WellPoint, Inc., Reports Breach to DHHS, Settles for $1.7 Million: HIPAA & HITECH Act Blog by Jonathan P. Tomes

JonTomesWellPoint, Inc., an Indiana managed care organization, reported under the requirements of the HITECH Act Breach Notification Rule a breach of the electronic protected health information (“EPHI”) of 612,404 individuals whose names, dates of birth, addresses, Social Security numbers, phone numbers, and health information were “impermissibly disclosed,” according to the Department of Health and Human Services (“DHHS”) press release regarding the settlement. The DHHS Office for Civil Rights (“OCR”) investigation indicated that WellPoint had not implemented appropriate administrative and technical safeguards as required under the HIPAA Security Rule, specifically that WellPoint did not do the following:

  • Adequately implement policies and procedures for authorizing access to the online application database.
  • Perform an appropriate technical evaluation in response to a software upgrade to its information systems.
  • Have technical safeguards in place to verify the person or entity seeking access to EPHI maintained in its application database.

The report indicated that security weaknesses in an online application database left the EPHI accessible to unauthorized individuals over the internet. According to DHHS, this case sends an important message to HIPAA covered entities—and to business associates after September 23, 2013—to take caution when implementing changes to their information systems, especially when those changes involve updates to web-based applications or portals that are used to provide access to consumers’ health data using the internet. DHHS adds that, whether systems upgrades are conducted by covered entities or their business associates, DHHS expects organizations to have in place reasonable and appropriate technical, administrative, and physical safeguards to protect the confidentiality, integrity, and availability of EPHI, especially information that is accessible over the internet.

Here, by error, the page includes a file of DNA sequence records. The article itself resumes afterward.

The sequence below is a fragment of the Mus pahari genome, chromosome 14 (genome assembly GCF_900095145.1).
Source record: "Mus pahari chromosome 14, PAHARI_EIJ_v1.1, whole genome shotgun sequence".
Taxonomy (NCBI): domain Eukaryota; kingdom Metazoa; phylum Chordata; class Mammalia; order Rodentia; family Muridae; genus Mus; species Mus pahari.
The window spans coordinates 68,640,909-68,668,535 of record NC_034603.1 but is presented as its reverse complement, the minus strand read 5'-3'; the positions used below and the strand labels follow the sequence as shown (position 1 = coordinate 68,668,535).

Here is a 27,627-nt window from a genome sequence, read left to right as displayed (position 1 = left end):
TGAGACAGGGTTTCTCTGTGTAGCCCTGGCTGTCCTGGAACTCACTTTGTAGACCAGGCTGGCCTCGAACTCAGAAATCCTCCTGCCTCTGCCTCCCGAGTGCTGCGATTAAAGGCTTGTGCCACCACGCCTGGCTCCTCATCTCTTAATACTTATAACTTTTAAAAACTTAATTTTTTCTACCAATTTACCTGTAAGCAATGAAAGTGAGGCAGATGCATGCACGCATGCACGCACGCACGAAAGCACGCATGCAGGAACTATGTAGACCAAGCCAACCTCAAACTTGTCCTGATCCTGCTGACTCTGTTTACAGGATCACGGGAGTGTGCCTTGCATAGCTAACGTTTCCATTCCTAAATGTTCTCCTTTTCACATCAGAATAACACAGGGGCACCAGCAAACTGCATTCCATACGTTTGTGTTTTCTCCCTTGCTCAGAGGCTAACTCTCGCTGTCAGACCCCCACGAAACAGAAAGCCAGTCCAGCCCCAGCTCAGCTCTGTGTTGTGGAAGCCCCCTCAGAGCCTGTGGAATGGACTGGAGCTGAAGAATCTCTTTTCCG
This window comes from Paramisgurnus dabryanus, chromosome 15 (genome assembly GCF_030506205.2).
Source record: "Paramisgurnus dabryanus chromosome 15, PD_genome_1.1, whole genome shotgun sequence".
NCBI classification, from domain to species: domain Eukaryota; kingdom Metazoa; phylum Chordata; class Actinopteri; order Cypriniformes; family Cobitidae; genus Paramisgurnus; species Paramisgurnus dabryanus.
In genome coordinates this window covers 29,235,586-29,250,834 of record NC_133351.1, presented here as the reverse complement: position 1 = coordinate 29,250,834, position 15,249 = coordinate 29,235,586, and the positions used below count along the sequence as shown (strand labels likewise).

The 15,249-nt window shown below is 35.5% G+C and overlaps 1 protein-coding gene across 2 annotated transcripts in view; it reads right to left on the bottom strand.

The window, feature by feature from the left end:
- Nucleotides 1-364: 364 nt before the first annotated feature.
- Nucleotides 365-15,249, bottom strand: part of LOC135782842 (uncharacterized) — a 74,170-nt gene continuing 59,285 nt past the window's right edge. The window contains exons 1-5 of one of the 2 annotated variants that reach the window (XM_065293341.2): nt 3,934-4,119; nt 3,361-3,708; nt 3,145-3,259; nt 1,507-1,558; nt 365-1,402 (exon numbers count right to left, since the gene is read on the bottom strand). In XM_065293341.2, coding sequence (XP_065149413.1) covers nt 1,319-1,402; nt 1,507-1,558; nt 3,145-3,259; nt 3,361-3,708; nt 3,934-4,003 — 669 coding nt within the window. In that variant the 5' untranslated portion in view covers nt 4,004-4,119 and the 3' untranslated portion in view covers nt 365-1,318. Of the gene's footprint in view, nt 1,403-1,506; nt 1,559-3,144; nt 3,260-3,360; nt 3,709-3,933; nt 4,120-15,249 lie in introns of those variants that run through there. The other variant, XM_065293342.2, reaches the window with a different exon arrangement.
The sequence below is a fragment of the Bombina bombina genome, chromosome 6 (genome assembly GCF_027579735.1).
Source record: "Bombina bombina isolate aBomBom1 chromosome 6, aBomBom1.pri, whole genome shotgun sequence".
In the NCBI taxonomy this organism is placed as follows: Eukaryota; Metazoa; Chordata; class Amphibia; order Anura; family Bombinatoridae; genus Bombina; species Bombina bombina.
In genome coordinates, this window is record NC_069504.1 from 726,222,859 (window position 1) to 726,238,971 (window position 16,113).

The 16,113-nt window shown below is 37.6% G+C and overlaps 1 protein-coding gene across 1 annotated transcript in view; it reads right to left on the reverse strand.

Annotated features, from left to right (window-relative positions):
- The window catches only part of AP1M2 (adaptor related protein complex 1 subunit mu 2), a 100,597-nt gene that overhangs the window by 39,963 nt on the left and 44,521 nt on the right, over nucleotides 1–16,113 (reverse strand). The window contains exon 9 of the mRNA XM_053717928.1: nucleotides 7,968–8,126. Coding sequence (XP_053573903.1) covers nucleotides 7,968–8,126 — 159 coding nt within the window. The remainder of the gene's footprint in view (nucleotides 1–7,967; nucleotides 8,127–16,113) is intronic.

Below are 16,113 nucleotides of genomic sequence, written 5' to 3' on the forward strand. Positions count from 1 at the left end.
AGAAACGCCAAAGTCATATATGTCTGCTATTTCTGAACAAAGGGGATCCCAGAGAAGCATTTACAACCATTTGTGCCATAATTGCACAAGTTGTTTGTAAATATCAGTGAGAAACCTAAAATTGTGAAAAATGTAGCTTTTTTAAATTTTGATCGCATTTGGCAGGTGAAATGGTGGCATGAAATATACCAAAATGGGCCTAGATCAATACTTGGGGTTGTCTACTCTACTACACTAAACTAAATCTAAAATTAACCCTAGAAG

Simply updating a Risk Analysis based on changes in the online application database might have identified those security weaknesses, and implementing reasonable and appropriate security measures based on that updated Risk Analysis might have helped prevent the breach and the resulting $1.7 million settlement. Have circumstances in your organization changed? When was the last time that you updated your Risk Analysis? Or have you even performed a Risk Analysis? If you need help, contact us at patrick@veteranspress.com.

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